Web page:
Patrick_Regan: Beta exams do count toward certification if you pass. The advantage is that you often don't have to pass if you can acquire the code that allows you to take the exam for free and gives you an opportunity to get certified before anyone else. The disadvantage is that you will not get the test results immediately after taking an exam. Since they are grading how well the questions are written, they use beta testers to validate the test questions. After they get enough testers, they will throw out some questions that are judged as bad questions and then re-grade the exams. They will then release the exam results. If you pass, you get credit for that exam and any certifications related to that exam. By the way, the MCP Flash newsletter that is available to MCPs will let you know when some beta exams are available.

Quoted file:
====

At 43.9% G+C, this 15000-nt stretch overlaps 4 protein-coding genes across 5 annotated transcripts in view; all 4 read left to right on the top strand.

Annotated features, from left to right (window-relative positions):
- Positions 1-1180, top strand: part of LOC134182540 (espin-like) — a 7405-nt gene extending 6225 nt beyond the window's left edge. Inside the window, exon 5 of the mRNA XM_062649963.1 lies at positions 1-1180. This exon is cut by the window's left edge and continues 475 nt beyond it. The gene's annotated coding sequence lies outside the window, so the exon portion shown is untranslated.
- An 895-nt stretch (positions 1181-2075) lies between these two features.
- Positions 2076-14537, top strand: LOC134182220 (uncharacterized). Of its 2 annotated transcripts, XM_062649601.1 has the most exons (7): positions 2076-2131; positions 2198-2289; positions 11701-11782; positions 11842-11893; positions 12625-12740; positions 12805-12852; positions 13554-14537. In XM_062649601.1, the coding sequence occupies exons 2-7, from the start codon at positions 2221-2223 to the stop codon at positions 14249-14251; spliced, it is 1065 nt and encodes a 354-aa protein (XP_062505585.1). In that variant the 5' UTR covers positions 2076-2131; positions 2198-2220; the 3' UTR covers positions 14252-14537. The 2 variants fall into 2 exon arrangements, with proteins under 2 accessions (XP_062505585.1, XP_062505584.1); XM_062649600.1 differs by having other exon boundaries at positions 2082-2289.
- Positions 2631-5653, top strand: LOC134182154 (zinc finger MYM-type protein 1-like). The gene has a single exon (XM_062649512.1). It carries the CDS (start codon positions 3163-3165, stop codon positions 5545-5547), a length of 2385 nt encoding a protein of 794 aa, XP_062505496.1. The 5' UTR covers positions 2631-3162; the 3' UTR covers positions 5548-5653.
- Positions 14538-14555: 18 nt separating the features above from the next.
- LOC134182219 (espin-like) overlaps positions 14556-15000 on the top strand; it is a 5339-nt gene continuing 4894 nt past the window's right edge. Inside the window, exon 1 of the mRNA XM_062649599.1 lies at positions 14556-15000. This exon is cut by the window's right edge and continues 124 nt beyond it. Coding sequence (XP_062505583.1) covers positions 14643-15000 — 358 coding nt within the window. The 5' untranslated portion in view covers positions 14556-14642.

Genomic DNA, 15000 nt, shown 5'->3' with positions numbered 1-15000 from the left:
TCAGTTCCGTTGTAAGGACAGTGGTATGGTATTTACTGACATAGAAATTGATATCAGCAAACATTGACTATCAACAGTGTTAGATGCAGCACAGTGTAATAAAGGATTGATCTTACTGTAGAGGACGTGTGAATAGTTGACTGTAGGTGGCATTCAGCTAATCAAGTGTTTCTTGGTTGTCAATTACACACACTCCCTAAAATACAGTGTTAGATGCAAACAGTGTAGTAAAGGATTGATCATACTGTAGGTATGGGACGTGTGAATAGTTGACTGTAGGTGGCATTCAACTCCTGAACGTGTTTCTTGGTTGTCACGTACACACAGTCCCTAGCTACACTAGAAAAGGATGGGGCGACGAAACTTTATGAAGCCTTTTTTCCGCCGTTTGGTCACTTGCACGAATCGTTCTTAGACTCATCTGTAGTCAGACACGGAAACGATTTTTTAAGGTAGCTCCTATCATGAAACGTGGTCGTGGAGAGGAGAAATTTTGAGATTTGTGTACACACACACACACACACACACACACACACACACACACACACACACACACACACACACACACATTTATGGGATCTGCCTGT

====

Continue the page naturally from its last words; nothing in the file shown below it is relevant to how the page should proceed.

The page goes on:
Meb: Is there a single place where one can find a listing of all of these certifications and what technologies/products they cover? Say a directory of some kind?

Patrick_Regan: Look at CramSession. I find it very helpful.

Servergal: Are there any Linux certs that are worthwhile?

Patrick_Regan: The Red Hat Engineer cert is always a good one and would be equivalent to the MCSE for Microsoft. There are a couple other ones but Red Hat still has the biggest share of the market.

Karra: Do you recommend CCVP over the CCNP?

Patrick_Regan: I am not up on the CCVP, but any professional certification is worth having from Cisco. CCNP focuses on switches and routers.

Apeterson: Doesn't the CISSP require five years now of security experience?

Patrick_Regan: Yes, something like that. That is why I recommend taking the Security+ until you get that experience.

lyr9144: This may be a tad off topic -- but thoughts on the value of project management certs? I've read (recently here on NW and elsewhere) they are in vogue, and that the demand is waning for hardware- and software-oriented certifications.

Patrick_Regan: The PMI is the one to go for. It is the granddaddy of them all and the only one that I know that is worth having. However, it also requires a certain amount of documented experience.